By Matt Stewart for Inside Racing
If Bill Gibbins hadn’t read a book he initially “threw in a corner’’, a unique marathon race called the Jericho Cup would not be run for the first time at Warrnambool this December, nor would seven other races on the program inspired by that book.
The book had an enticing title – Bill The Bastard. So enticing, that Gibbins was eventually drawn to it.
A friend of Gibbins’ wife had often referred to the former trucking magnate as “Bill The Bastard”; an ironic nickname given Gibbins was quite the opposite.
The surviving Rats Of Tobruk would attest to Gibbins’ generous heart, given he forked out $1.72 million a decade ago to save the building they’d used in Albert Park for their annual reunion.
Gibbins remembers the “Rats” “crying into their tea cups” the day the building was put under the auctioneer’s hammer.
“I just told them “don’t worry, you’re not going anywhere,’’ he said.
Gibbins’ father had served in the Middle East in the Great War but until his wife’s friend tossed him the book about a rogue war horse about three years ago, Bill had never heard of Bill The Bastard.
“She threw me the book and said “they’ve written a book about you’’.
“I threw it in the corner but eventually thought I’d better read it,’’ he said.
The book wasn’t a biography of Bill Gibbins but the story of a magnificently-named brute whose Great War heroics make him, quite possibly, Australia’s “greatest’’ horse.
Phar Lap was our greatest racehorse but Phar Lap’s heroics were contained to the relative sanctuary of the racetrack.
It was in the desert, in Palestine, where the legend of Bill The Bastard was forged as bullets whistled and Light Horsemen fell around him.
Gibbins concluded “there’s something there, something in this story’’ as he read about Bill The Bastard winning an impromptu race dubbed the Jericho Cup, that was essentially a “ruse’’, and carting injured soldiers away from the firing line in scenes that, to the modern reader, seem almost mythical.
On one occasion, Bill The Bastard saved four Tasmanian Light Horsemen from an intense Turkish assault and delivered them to safety.
“I’m not sure if they were all on him or hanging off him but he got them out,’’ Gibbins said.
On another occasion Bill’s rider, Michael Shanahan, who was the only horseman who could handle the rogue and will have a race named in his honour at Warrnambool in December, was shot in the saddle and passed out. His rogue mate deposited Shanahan straight to the vet.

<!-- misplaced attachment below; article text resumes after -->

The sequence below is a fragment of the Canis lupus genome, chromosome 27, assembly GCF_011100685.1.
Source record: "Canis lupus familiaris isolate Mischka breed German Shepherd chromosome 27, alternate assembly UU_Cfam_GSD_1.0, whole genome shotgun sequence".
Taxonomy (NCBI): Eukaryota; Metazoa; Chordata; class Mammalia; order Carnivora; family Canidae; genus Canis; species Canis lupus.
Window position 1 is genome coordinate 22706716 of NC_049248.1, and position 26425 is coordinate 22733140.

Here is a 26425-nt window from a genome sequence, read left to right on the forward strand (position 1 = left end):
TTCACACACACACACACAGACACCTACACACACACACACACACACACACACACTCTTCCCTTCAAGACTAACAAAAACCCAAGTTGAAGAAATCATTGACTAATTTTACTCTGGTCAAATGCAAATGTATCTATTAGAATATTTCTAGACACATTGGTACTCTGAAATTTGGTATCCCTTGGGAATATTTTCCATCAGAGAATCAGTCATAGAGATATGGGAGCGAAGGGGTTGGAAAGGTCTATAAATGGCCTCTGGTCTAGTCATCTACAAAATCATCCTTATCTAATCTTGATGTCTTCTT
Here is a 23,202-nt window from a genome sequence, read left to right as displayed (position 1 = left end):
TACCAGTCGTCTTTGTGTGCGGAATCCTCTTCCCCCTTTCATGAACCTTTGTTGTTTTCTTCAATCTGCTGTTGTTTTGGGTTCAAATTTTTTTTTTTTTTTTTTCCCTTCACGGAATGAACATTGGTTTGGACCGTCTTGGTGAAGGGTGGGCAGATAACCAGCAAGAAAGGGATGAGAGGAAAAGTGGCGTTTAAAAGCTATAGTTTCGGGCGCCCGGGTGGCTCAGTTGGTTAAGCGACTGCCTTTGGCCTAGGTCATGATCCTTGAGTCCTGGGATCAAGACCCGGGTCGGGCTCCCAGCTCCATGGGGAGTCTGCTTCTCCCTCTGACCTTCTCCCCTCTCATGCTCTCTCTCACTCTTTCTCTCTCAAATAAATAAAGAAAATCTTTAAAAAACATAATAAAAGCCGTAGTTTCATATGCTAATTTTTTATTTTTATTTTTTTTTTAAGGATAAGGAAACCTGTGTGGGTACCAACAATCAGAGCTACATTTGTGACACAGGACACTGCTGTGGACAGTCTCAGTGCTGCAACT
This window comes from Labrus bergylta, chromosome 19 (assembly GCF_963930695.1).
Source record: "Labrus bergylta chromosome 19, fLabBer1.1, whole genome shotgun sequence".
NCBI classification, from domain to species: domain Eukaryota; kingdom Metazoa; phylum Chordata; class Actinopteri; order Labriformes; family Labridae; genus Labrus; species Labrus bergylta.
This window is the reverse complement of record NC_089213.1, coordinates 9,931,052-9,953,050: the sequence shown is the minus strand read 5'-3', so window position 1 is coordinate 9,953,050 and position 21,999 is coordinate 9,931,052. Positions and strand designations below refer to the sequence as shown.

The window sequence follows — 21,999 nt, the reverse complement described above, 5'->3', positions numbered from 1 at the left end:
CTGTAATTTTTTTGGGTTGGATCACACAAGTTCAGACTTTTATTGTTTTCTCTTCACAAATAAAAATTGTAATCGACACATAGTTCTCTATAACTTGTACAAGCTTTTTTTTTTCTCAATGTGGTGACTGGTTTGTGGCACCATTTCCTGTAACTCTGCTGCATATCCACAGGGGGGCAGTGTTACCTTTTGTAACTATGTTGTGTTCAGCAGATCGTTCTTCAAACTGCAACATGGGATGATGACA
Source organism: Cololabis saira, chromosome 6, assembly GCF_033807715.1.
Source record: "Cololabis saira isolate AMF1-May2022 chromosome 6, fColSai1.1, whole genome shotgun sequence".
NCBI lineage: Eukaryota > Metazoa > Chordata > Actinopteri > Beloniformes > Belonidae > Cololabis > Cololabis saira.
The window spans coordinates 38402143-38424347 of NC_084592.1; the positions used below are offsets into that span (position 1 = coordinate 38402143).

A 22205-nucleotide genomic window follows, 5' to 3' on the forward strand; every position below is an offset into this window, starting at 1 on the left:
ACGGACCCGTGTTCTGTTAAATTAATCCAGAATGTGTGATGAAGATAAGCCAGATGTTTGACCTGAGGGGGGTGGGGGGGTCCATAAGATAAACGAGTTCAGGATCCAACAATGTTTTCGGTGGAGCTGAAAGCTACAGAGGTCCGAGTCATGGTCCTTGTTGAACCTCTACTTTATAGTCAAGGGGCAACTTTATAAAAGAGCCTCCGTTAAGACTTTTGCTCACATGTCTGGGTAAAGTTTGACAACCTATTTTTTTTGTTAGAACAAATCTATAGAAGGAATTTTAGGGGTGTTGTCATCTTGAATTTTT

The Jericho Cup is not entirely consigned to history. The $300,000 Jericho Cup, one of eight “themed’’ races on the day, will be run over 4600 metres at Warrnambool on December 2. Other races on the program – like the Charge at Beersheba Sprint, the Midnight Madness, the Goodbye Albany, Farewell Australia and the Harry Bell – will honour other heroes of the Middle East battlefields of World War 1.
Bell was a baby-faced 16-year-old who perished on the battlefield after lying about his age and name, the “Farewell’’ race pays tribute to the role of Albany as the principal despatch point of war ships and “Midnight’’ was a thoroughbred whose battlefield heroics probably eclipsed even Bill The Bastard, winner of the “first’’ Jericho Cup.
Even though the war was coming to an end, the Australian Light Horse was planning a major attack – at midnight – against the Turks and a race meeting was created to distract the enemy from the planned assault.
The race was run over three miles (4800m).
Bill The Bastard was wild buck jumper but in the race across the desert, cheered on by a reported 10,000 soldiers, he wore down his rivals and won.
“I thought “what a fantastic story and then I thought “why not do it again 100 years later?’’ Gibbins said.
So, at the Bool this December, through the hills and paddocks of the Grand Annual circuit, rather than across a desert battlefield, the Jericho Cup will be run for the second time.
Find out more about The Jericho Cup here.